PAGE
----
Feeds

Apple's iPhone did not rip off Googorola's wireless patent – US appeal judges

Techno-babble-laden design for app updates and messages fails to impress

Beginner's guide to SSL certificates

A US appeals court has upheld a decision by the International Trade Commission (ITC) that Apple's iPhone does not infringe a patent owned by Google's Motorola Mobility division.

The protected technology in question was Motorola Mobility's US Patent No. 6,272,333, which describes a "method and apparatus in a wireless communication system for controlling a delivery of data." Drilling into the gobbledegook, it appears to be a system that keeps software installed on devices up to date and thus compatible with the phone network for sending and receiving messages and other information.

Since 2010, Motorola has argued that Apple's iPhone designs infringe upon as many as seven of its patents. Regulators have steadily whittled down that list since then, however, even going as far as to invalidate one of the patents on the grounds that the inventions it described were too obvious.

In the latest US Federal Appeals Court ruling [PDF], issued today, a panel of three circuit judges agreed with the ITC's decision that Motorola hadn't presented enough evidence to support a claim of infringement by Apple.

The decision is the latest victory for Cupertino in its long-running global patent war against Google's Android mobile OS and the handset makers who license it to build smartphones. In November, a jury awarded Apple $929m in damages from Samsung for infringing iPhone-related patents, and Apple has brought a second suit against the South Korean firm that's scheduled to go to trial in March.

Meanwhile, Motorola's attempts to assert its own patents against Apple have borne little fruit. With this latest ruling, all six of Motorola's claims against the fruity firm in the US have been effectively invalidated. What's more, the European Commission ruled last year that Motorola's use of its standards-essential patents in Europe was likely in violation of EU antitrust laws.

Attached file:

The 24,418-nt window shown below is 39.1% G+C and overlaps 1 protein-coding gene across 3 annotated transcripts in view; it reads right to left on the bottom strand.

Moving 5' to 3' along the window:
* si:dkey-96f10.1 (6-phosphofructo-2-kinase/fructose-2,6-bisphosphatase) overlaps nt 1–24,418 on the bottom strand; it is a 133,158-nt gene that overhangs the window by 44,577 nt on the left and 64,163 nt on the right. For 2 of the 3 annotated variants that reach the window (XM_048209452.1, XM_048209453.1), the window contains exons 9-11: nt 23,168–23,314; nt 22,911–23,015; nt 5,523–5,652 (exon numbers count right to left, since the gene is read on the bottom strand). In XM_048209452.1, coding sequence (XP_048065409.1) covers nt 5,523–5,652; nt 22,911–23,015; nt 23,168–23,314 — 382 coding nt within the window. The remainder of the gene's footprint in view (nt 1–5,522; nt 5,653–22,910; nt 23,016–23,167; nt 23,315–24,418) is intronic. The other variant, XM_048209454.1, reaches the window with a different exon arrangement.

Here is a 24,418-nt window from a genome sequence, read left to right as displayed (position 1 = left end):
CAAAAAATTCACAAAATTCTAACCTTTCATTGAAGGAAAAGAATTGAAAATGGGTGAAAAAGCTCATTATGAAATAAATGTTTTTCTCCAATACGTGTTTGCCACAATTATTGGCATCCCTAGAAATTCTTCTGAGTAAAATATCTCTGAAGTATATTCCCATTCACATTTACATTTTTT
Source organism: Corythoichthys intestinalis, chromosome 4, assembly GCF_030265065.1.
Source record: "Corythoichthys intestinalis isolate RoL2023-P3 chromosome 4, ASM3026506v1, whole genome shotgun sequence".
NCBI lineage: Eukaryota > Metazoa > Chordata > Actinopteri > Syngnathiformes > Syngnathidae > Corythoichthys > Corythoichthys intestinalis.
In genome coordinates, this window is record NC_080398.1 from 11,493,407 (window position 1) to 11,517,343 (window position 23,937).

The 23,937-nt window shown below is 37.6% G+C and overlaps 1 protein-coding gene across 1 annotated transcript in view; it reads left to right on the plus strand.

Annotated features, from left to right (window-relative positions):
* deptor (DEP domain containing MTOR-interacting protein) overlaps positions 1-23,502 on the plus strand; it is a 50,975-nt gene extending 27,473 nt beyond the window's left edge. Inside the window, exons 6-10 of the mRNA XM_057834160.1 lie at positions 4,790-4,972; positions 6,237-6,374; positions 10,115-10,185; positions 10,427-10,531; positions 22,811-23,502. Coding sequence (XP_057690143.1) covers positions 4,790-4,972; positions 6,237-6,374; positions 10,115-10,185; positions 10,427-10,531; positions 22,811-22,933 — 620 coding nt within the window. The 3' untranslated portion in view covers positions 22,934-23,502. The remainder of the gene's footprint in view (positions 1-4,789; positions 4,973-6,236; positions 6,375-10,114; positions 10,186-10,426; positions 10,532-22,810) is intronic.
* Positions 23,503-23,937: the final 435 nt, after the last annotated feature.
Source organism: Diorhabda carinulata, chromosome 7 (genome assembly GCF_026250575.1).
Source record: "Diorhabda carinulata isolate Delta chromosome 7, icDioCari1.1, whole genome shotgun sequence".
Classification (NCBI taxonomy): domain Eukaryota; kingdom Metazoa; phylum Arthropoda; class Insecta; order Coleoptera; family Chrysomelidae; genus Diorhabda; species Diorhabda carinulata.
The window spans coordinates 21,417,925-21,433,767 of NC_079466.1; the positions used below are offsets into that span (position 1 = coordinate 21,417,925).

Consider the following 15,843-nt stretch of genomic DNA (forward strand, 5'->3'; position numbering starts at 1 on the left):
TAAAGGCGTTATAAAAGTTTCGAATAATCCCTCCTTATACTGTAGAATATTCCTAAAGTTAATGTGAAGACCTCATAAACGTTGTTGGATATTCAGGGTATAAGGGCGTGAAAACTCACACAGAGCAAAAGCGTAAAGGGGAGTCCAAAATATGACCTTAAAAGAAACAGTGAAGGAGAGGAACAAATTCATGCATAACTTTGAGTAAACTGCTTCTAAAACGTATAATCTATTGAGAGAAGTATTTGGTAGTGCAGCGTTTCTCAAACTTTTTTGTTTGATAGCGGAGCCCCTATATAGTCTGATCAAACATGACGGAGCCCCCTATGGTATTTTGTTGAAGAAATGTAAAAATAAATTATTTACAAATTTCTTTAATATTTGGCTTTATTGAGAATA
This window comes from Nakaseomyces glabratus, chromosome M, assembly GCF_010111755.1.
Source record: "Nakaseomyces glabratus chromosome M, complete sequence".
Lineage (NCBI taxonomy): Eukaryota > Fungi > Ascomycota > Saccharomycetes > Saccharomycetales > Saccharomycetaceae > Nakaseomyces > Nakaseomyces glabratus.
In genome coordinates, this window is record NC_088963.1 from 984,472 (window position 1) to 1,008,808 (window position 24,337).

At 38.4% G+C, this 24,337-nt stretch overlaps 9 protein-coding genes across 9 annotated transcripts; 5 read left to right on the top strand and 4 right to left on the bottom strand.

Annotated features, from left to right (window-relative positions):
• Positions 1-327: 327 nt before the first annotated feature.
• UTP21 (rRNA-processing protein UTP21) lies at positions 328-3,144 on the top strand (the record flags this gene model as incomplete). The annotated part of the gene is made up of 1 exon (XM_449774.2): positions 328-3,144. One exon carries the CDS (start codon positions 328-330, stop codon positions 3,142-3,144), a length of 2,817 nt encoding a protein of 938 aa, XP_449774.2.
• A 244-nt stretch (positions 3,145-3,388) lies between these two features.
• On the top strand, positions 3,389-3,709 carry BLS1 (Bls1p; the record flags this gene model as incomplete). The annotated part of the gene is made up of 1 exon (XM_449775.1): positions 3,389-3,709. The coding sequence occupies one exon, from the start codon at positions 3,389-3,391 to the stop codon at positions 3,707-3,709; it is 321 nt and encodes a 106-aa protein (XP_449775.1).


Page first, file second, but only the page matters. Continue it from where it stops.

Although Motorola's patent offensive against Apple has been underway since at least 2010, Google took on the burden of litigating the cases when it acquired Motorola Mobility for $12.5bn in 2012.

In a statement to Reuters on Friday, Google said, "We're disappointed in this decision and are evaluating our options." Apple, on the other hand, declined to comment. ®

Secure remote control for conventional and virtual desktops

More from The Register

next story
NOKIA - Not FINNished yet! BEHOLD the somewhat DULL MYSTERY DEVICE!
N1 mini-'slab to plop into crowded pond next year
Heyyy! NICE e-bracelet you've got there ... SHAME if someone were to SUBPOENA it
Court pops open cans of worms and whup-ass in Fitbit case
SLURP! Flick your TONGUE around our LOLLIPOP – Google
Android 5 is coming – IF you're lucky enough to have the right gadget
Fujitsu CTO: We'll be 3D-printing tech execs in 15 years
Fleshy techie disses network neutrality, helmet-less motorcyclists
Space Commanders rebel as Elite:Dangerous kills offline mode
Frontier cops an epic kicking in its own forums ahead of December revival
VINYL is BACK and you can thank Sonos for that
The format that wouldn’t die is officially in remission
prev story

Whitepapers

Choosing cloud Backup services
Demystify how you can address your data protection needs in your small- to medium-sized business and select the best online backup service to meet your needs.
Getting started with customer-focused identity management
Learn why identity is a fundamental requirement to digital growth, and how without it there is no way to identify and engage customers in a meaningful way.
High Performance for All
While HPC is not new, it has traditionally been seen as a specialist area – is it now geared up to meet more mainstream requirements?
The Heartbleed Bug: how to protect your business with Symantec
What happens when the next Heartbleed (or worse) comes along, and what can you do to weather another chapter in an all-too-familiar string of debilitating attacks?
Storage capacity and performance optimization at Mizuno USA
Mizuno USA turn to Tegile storage technology to solve both their SAN and backup issues.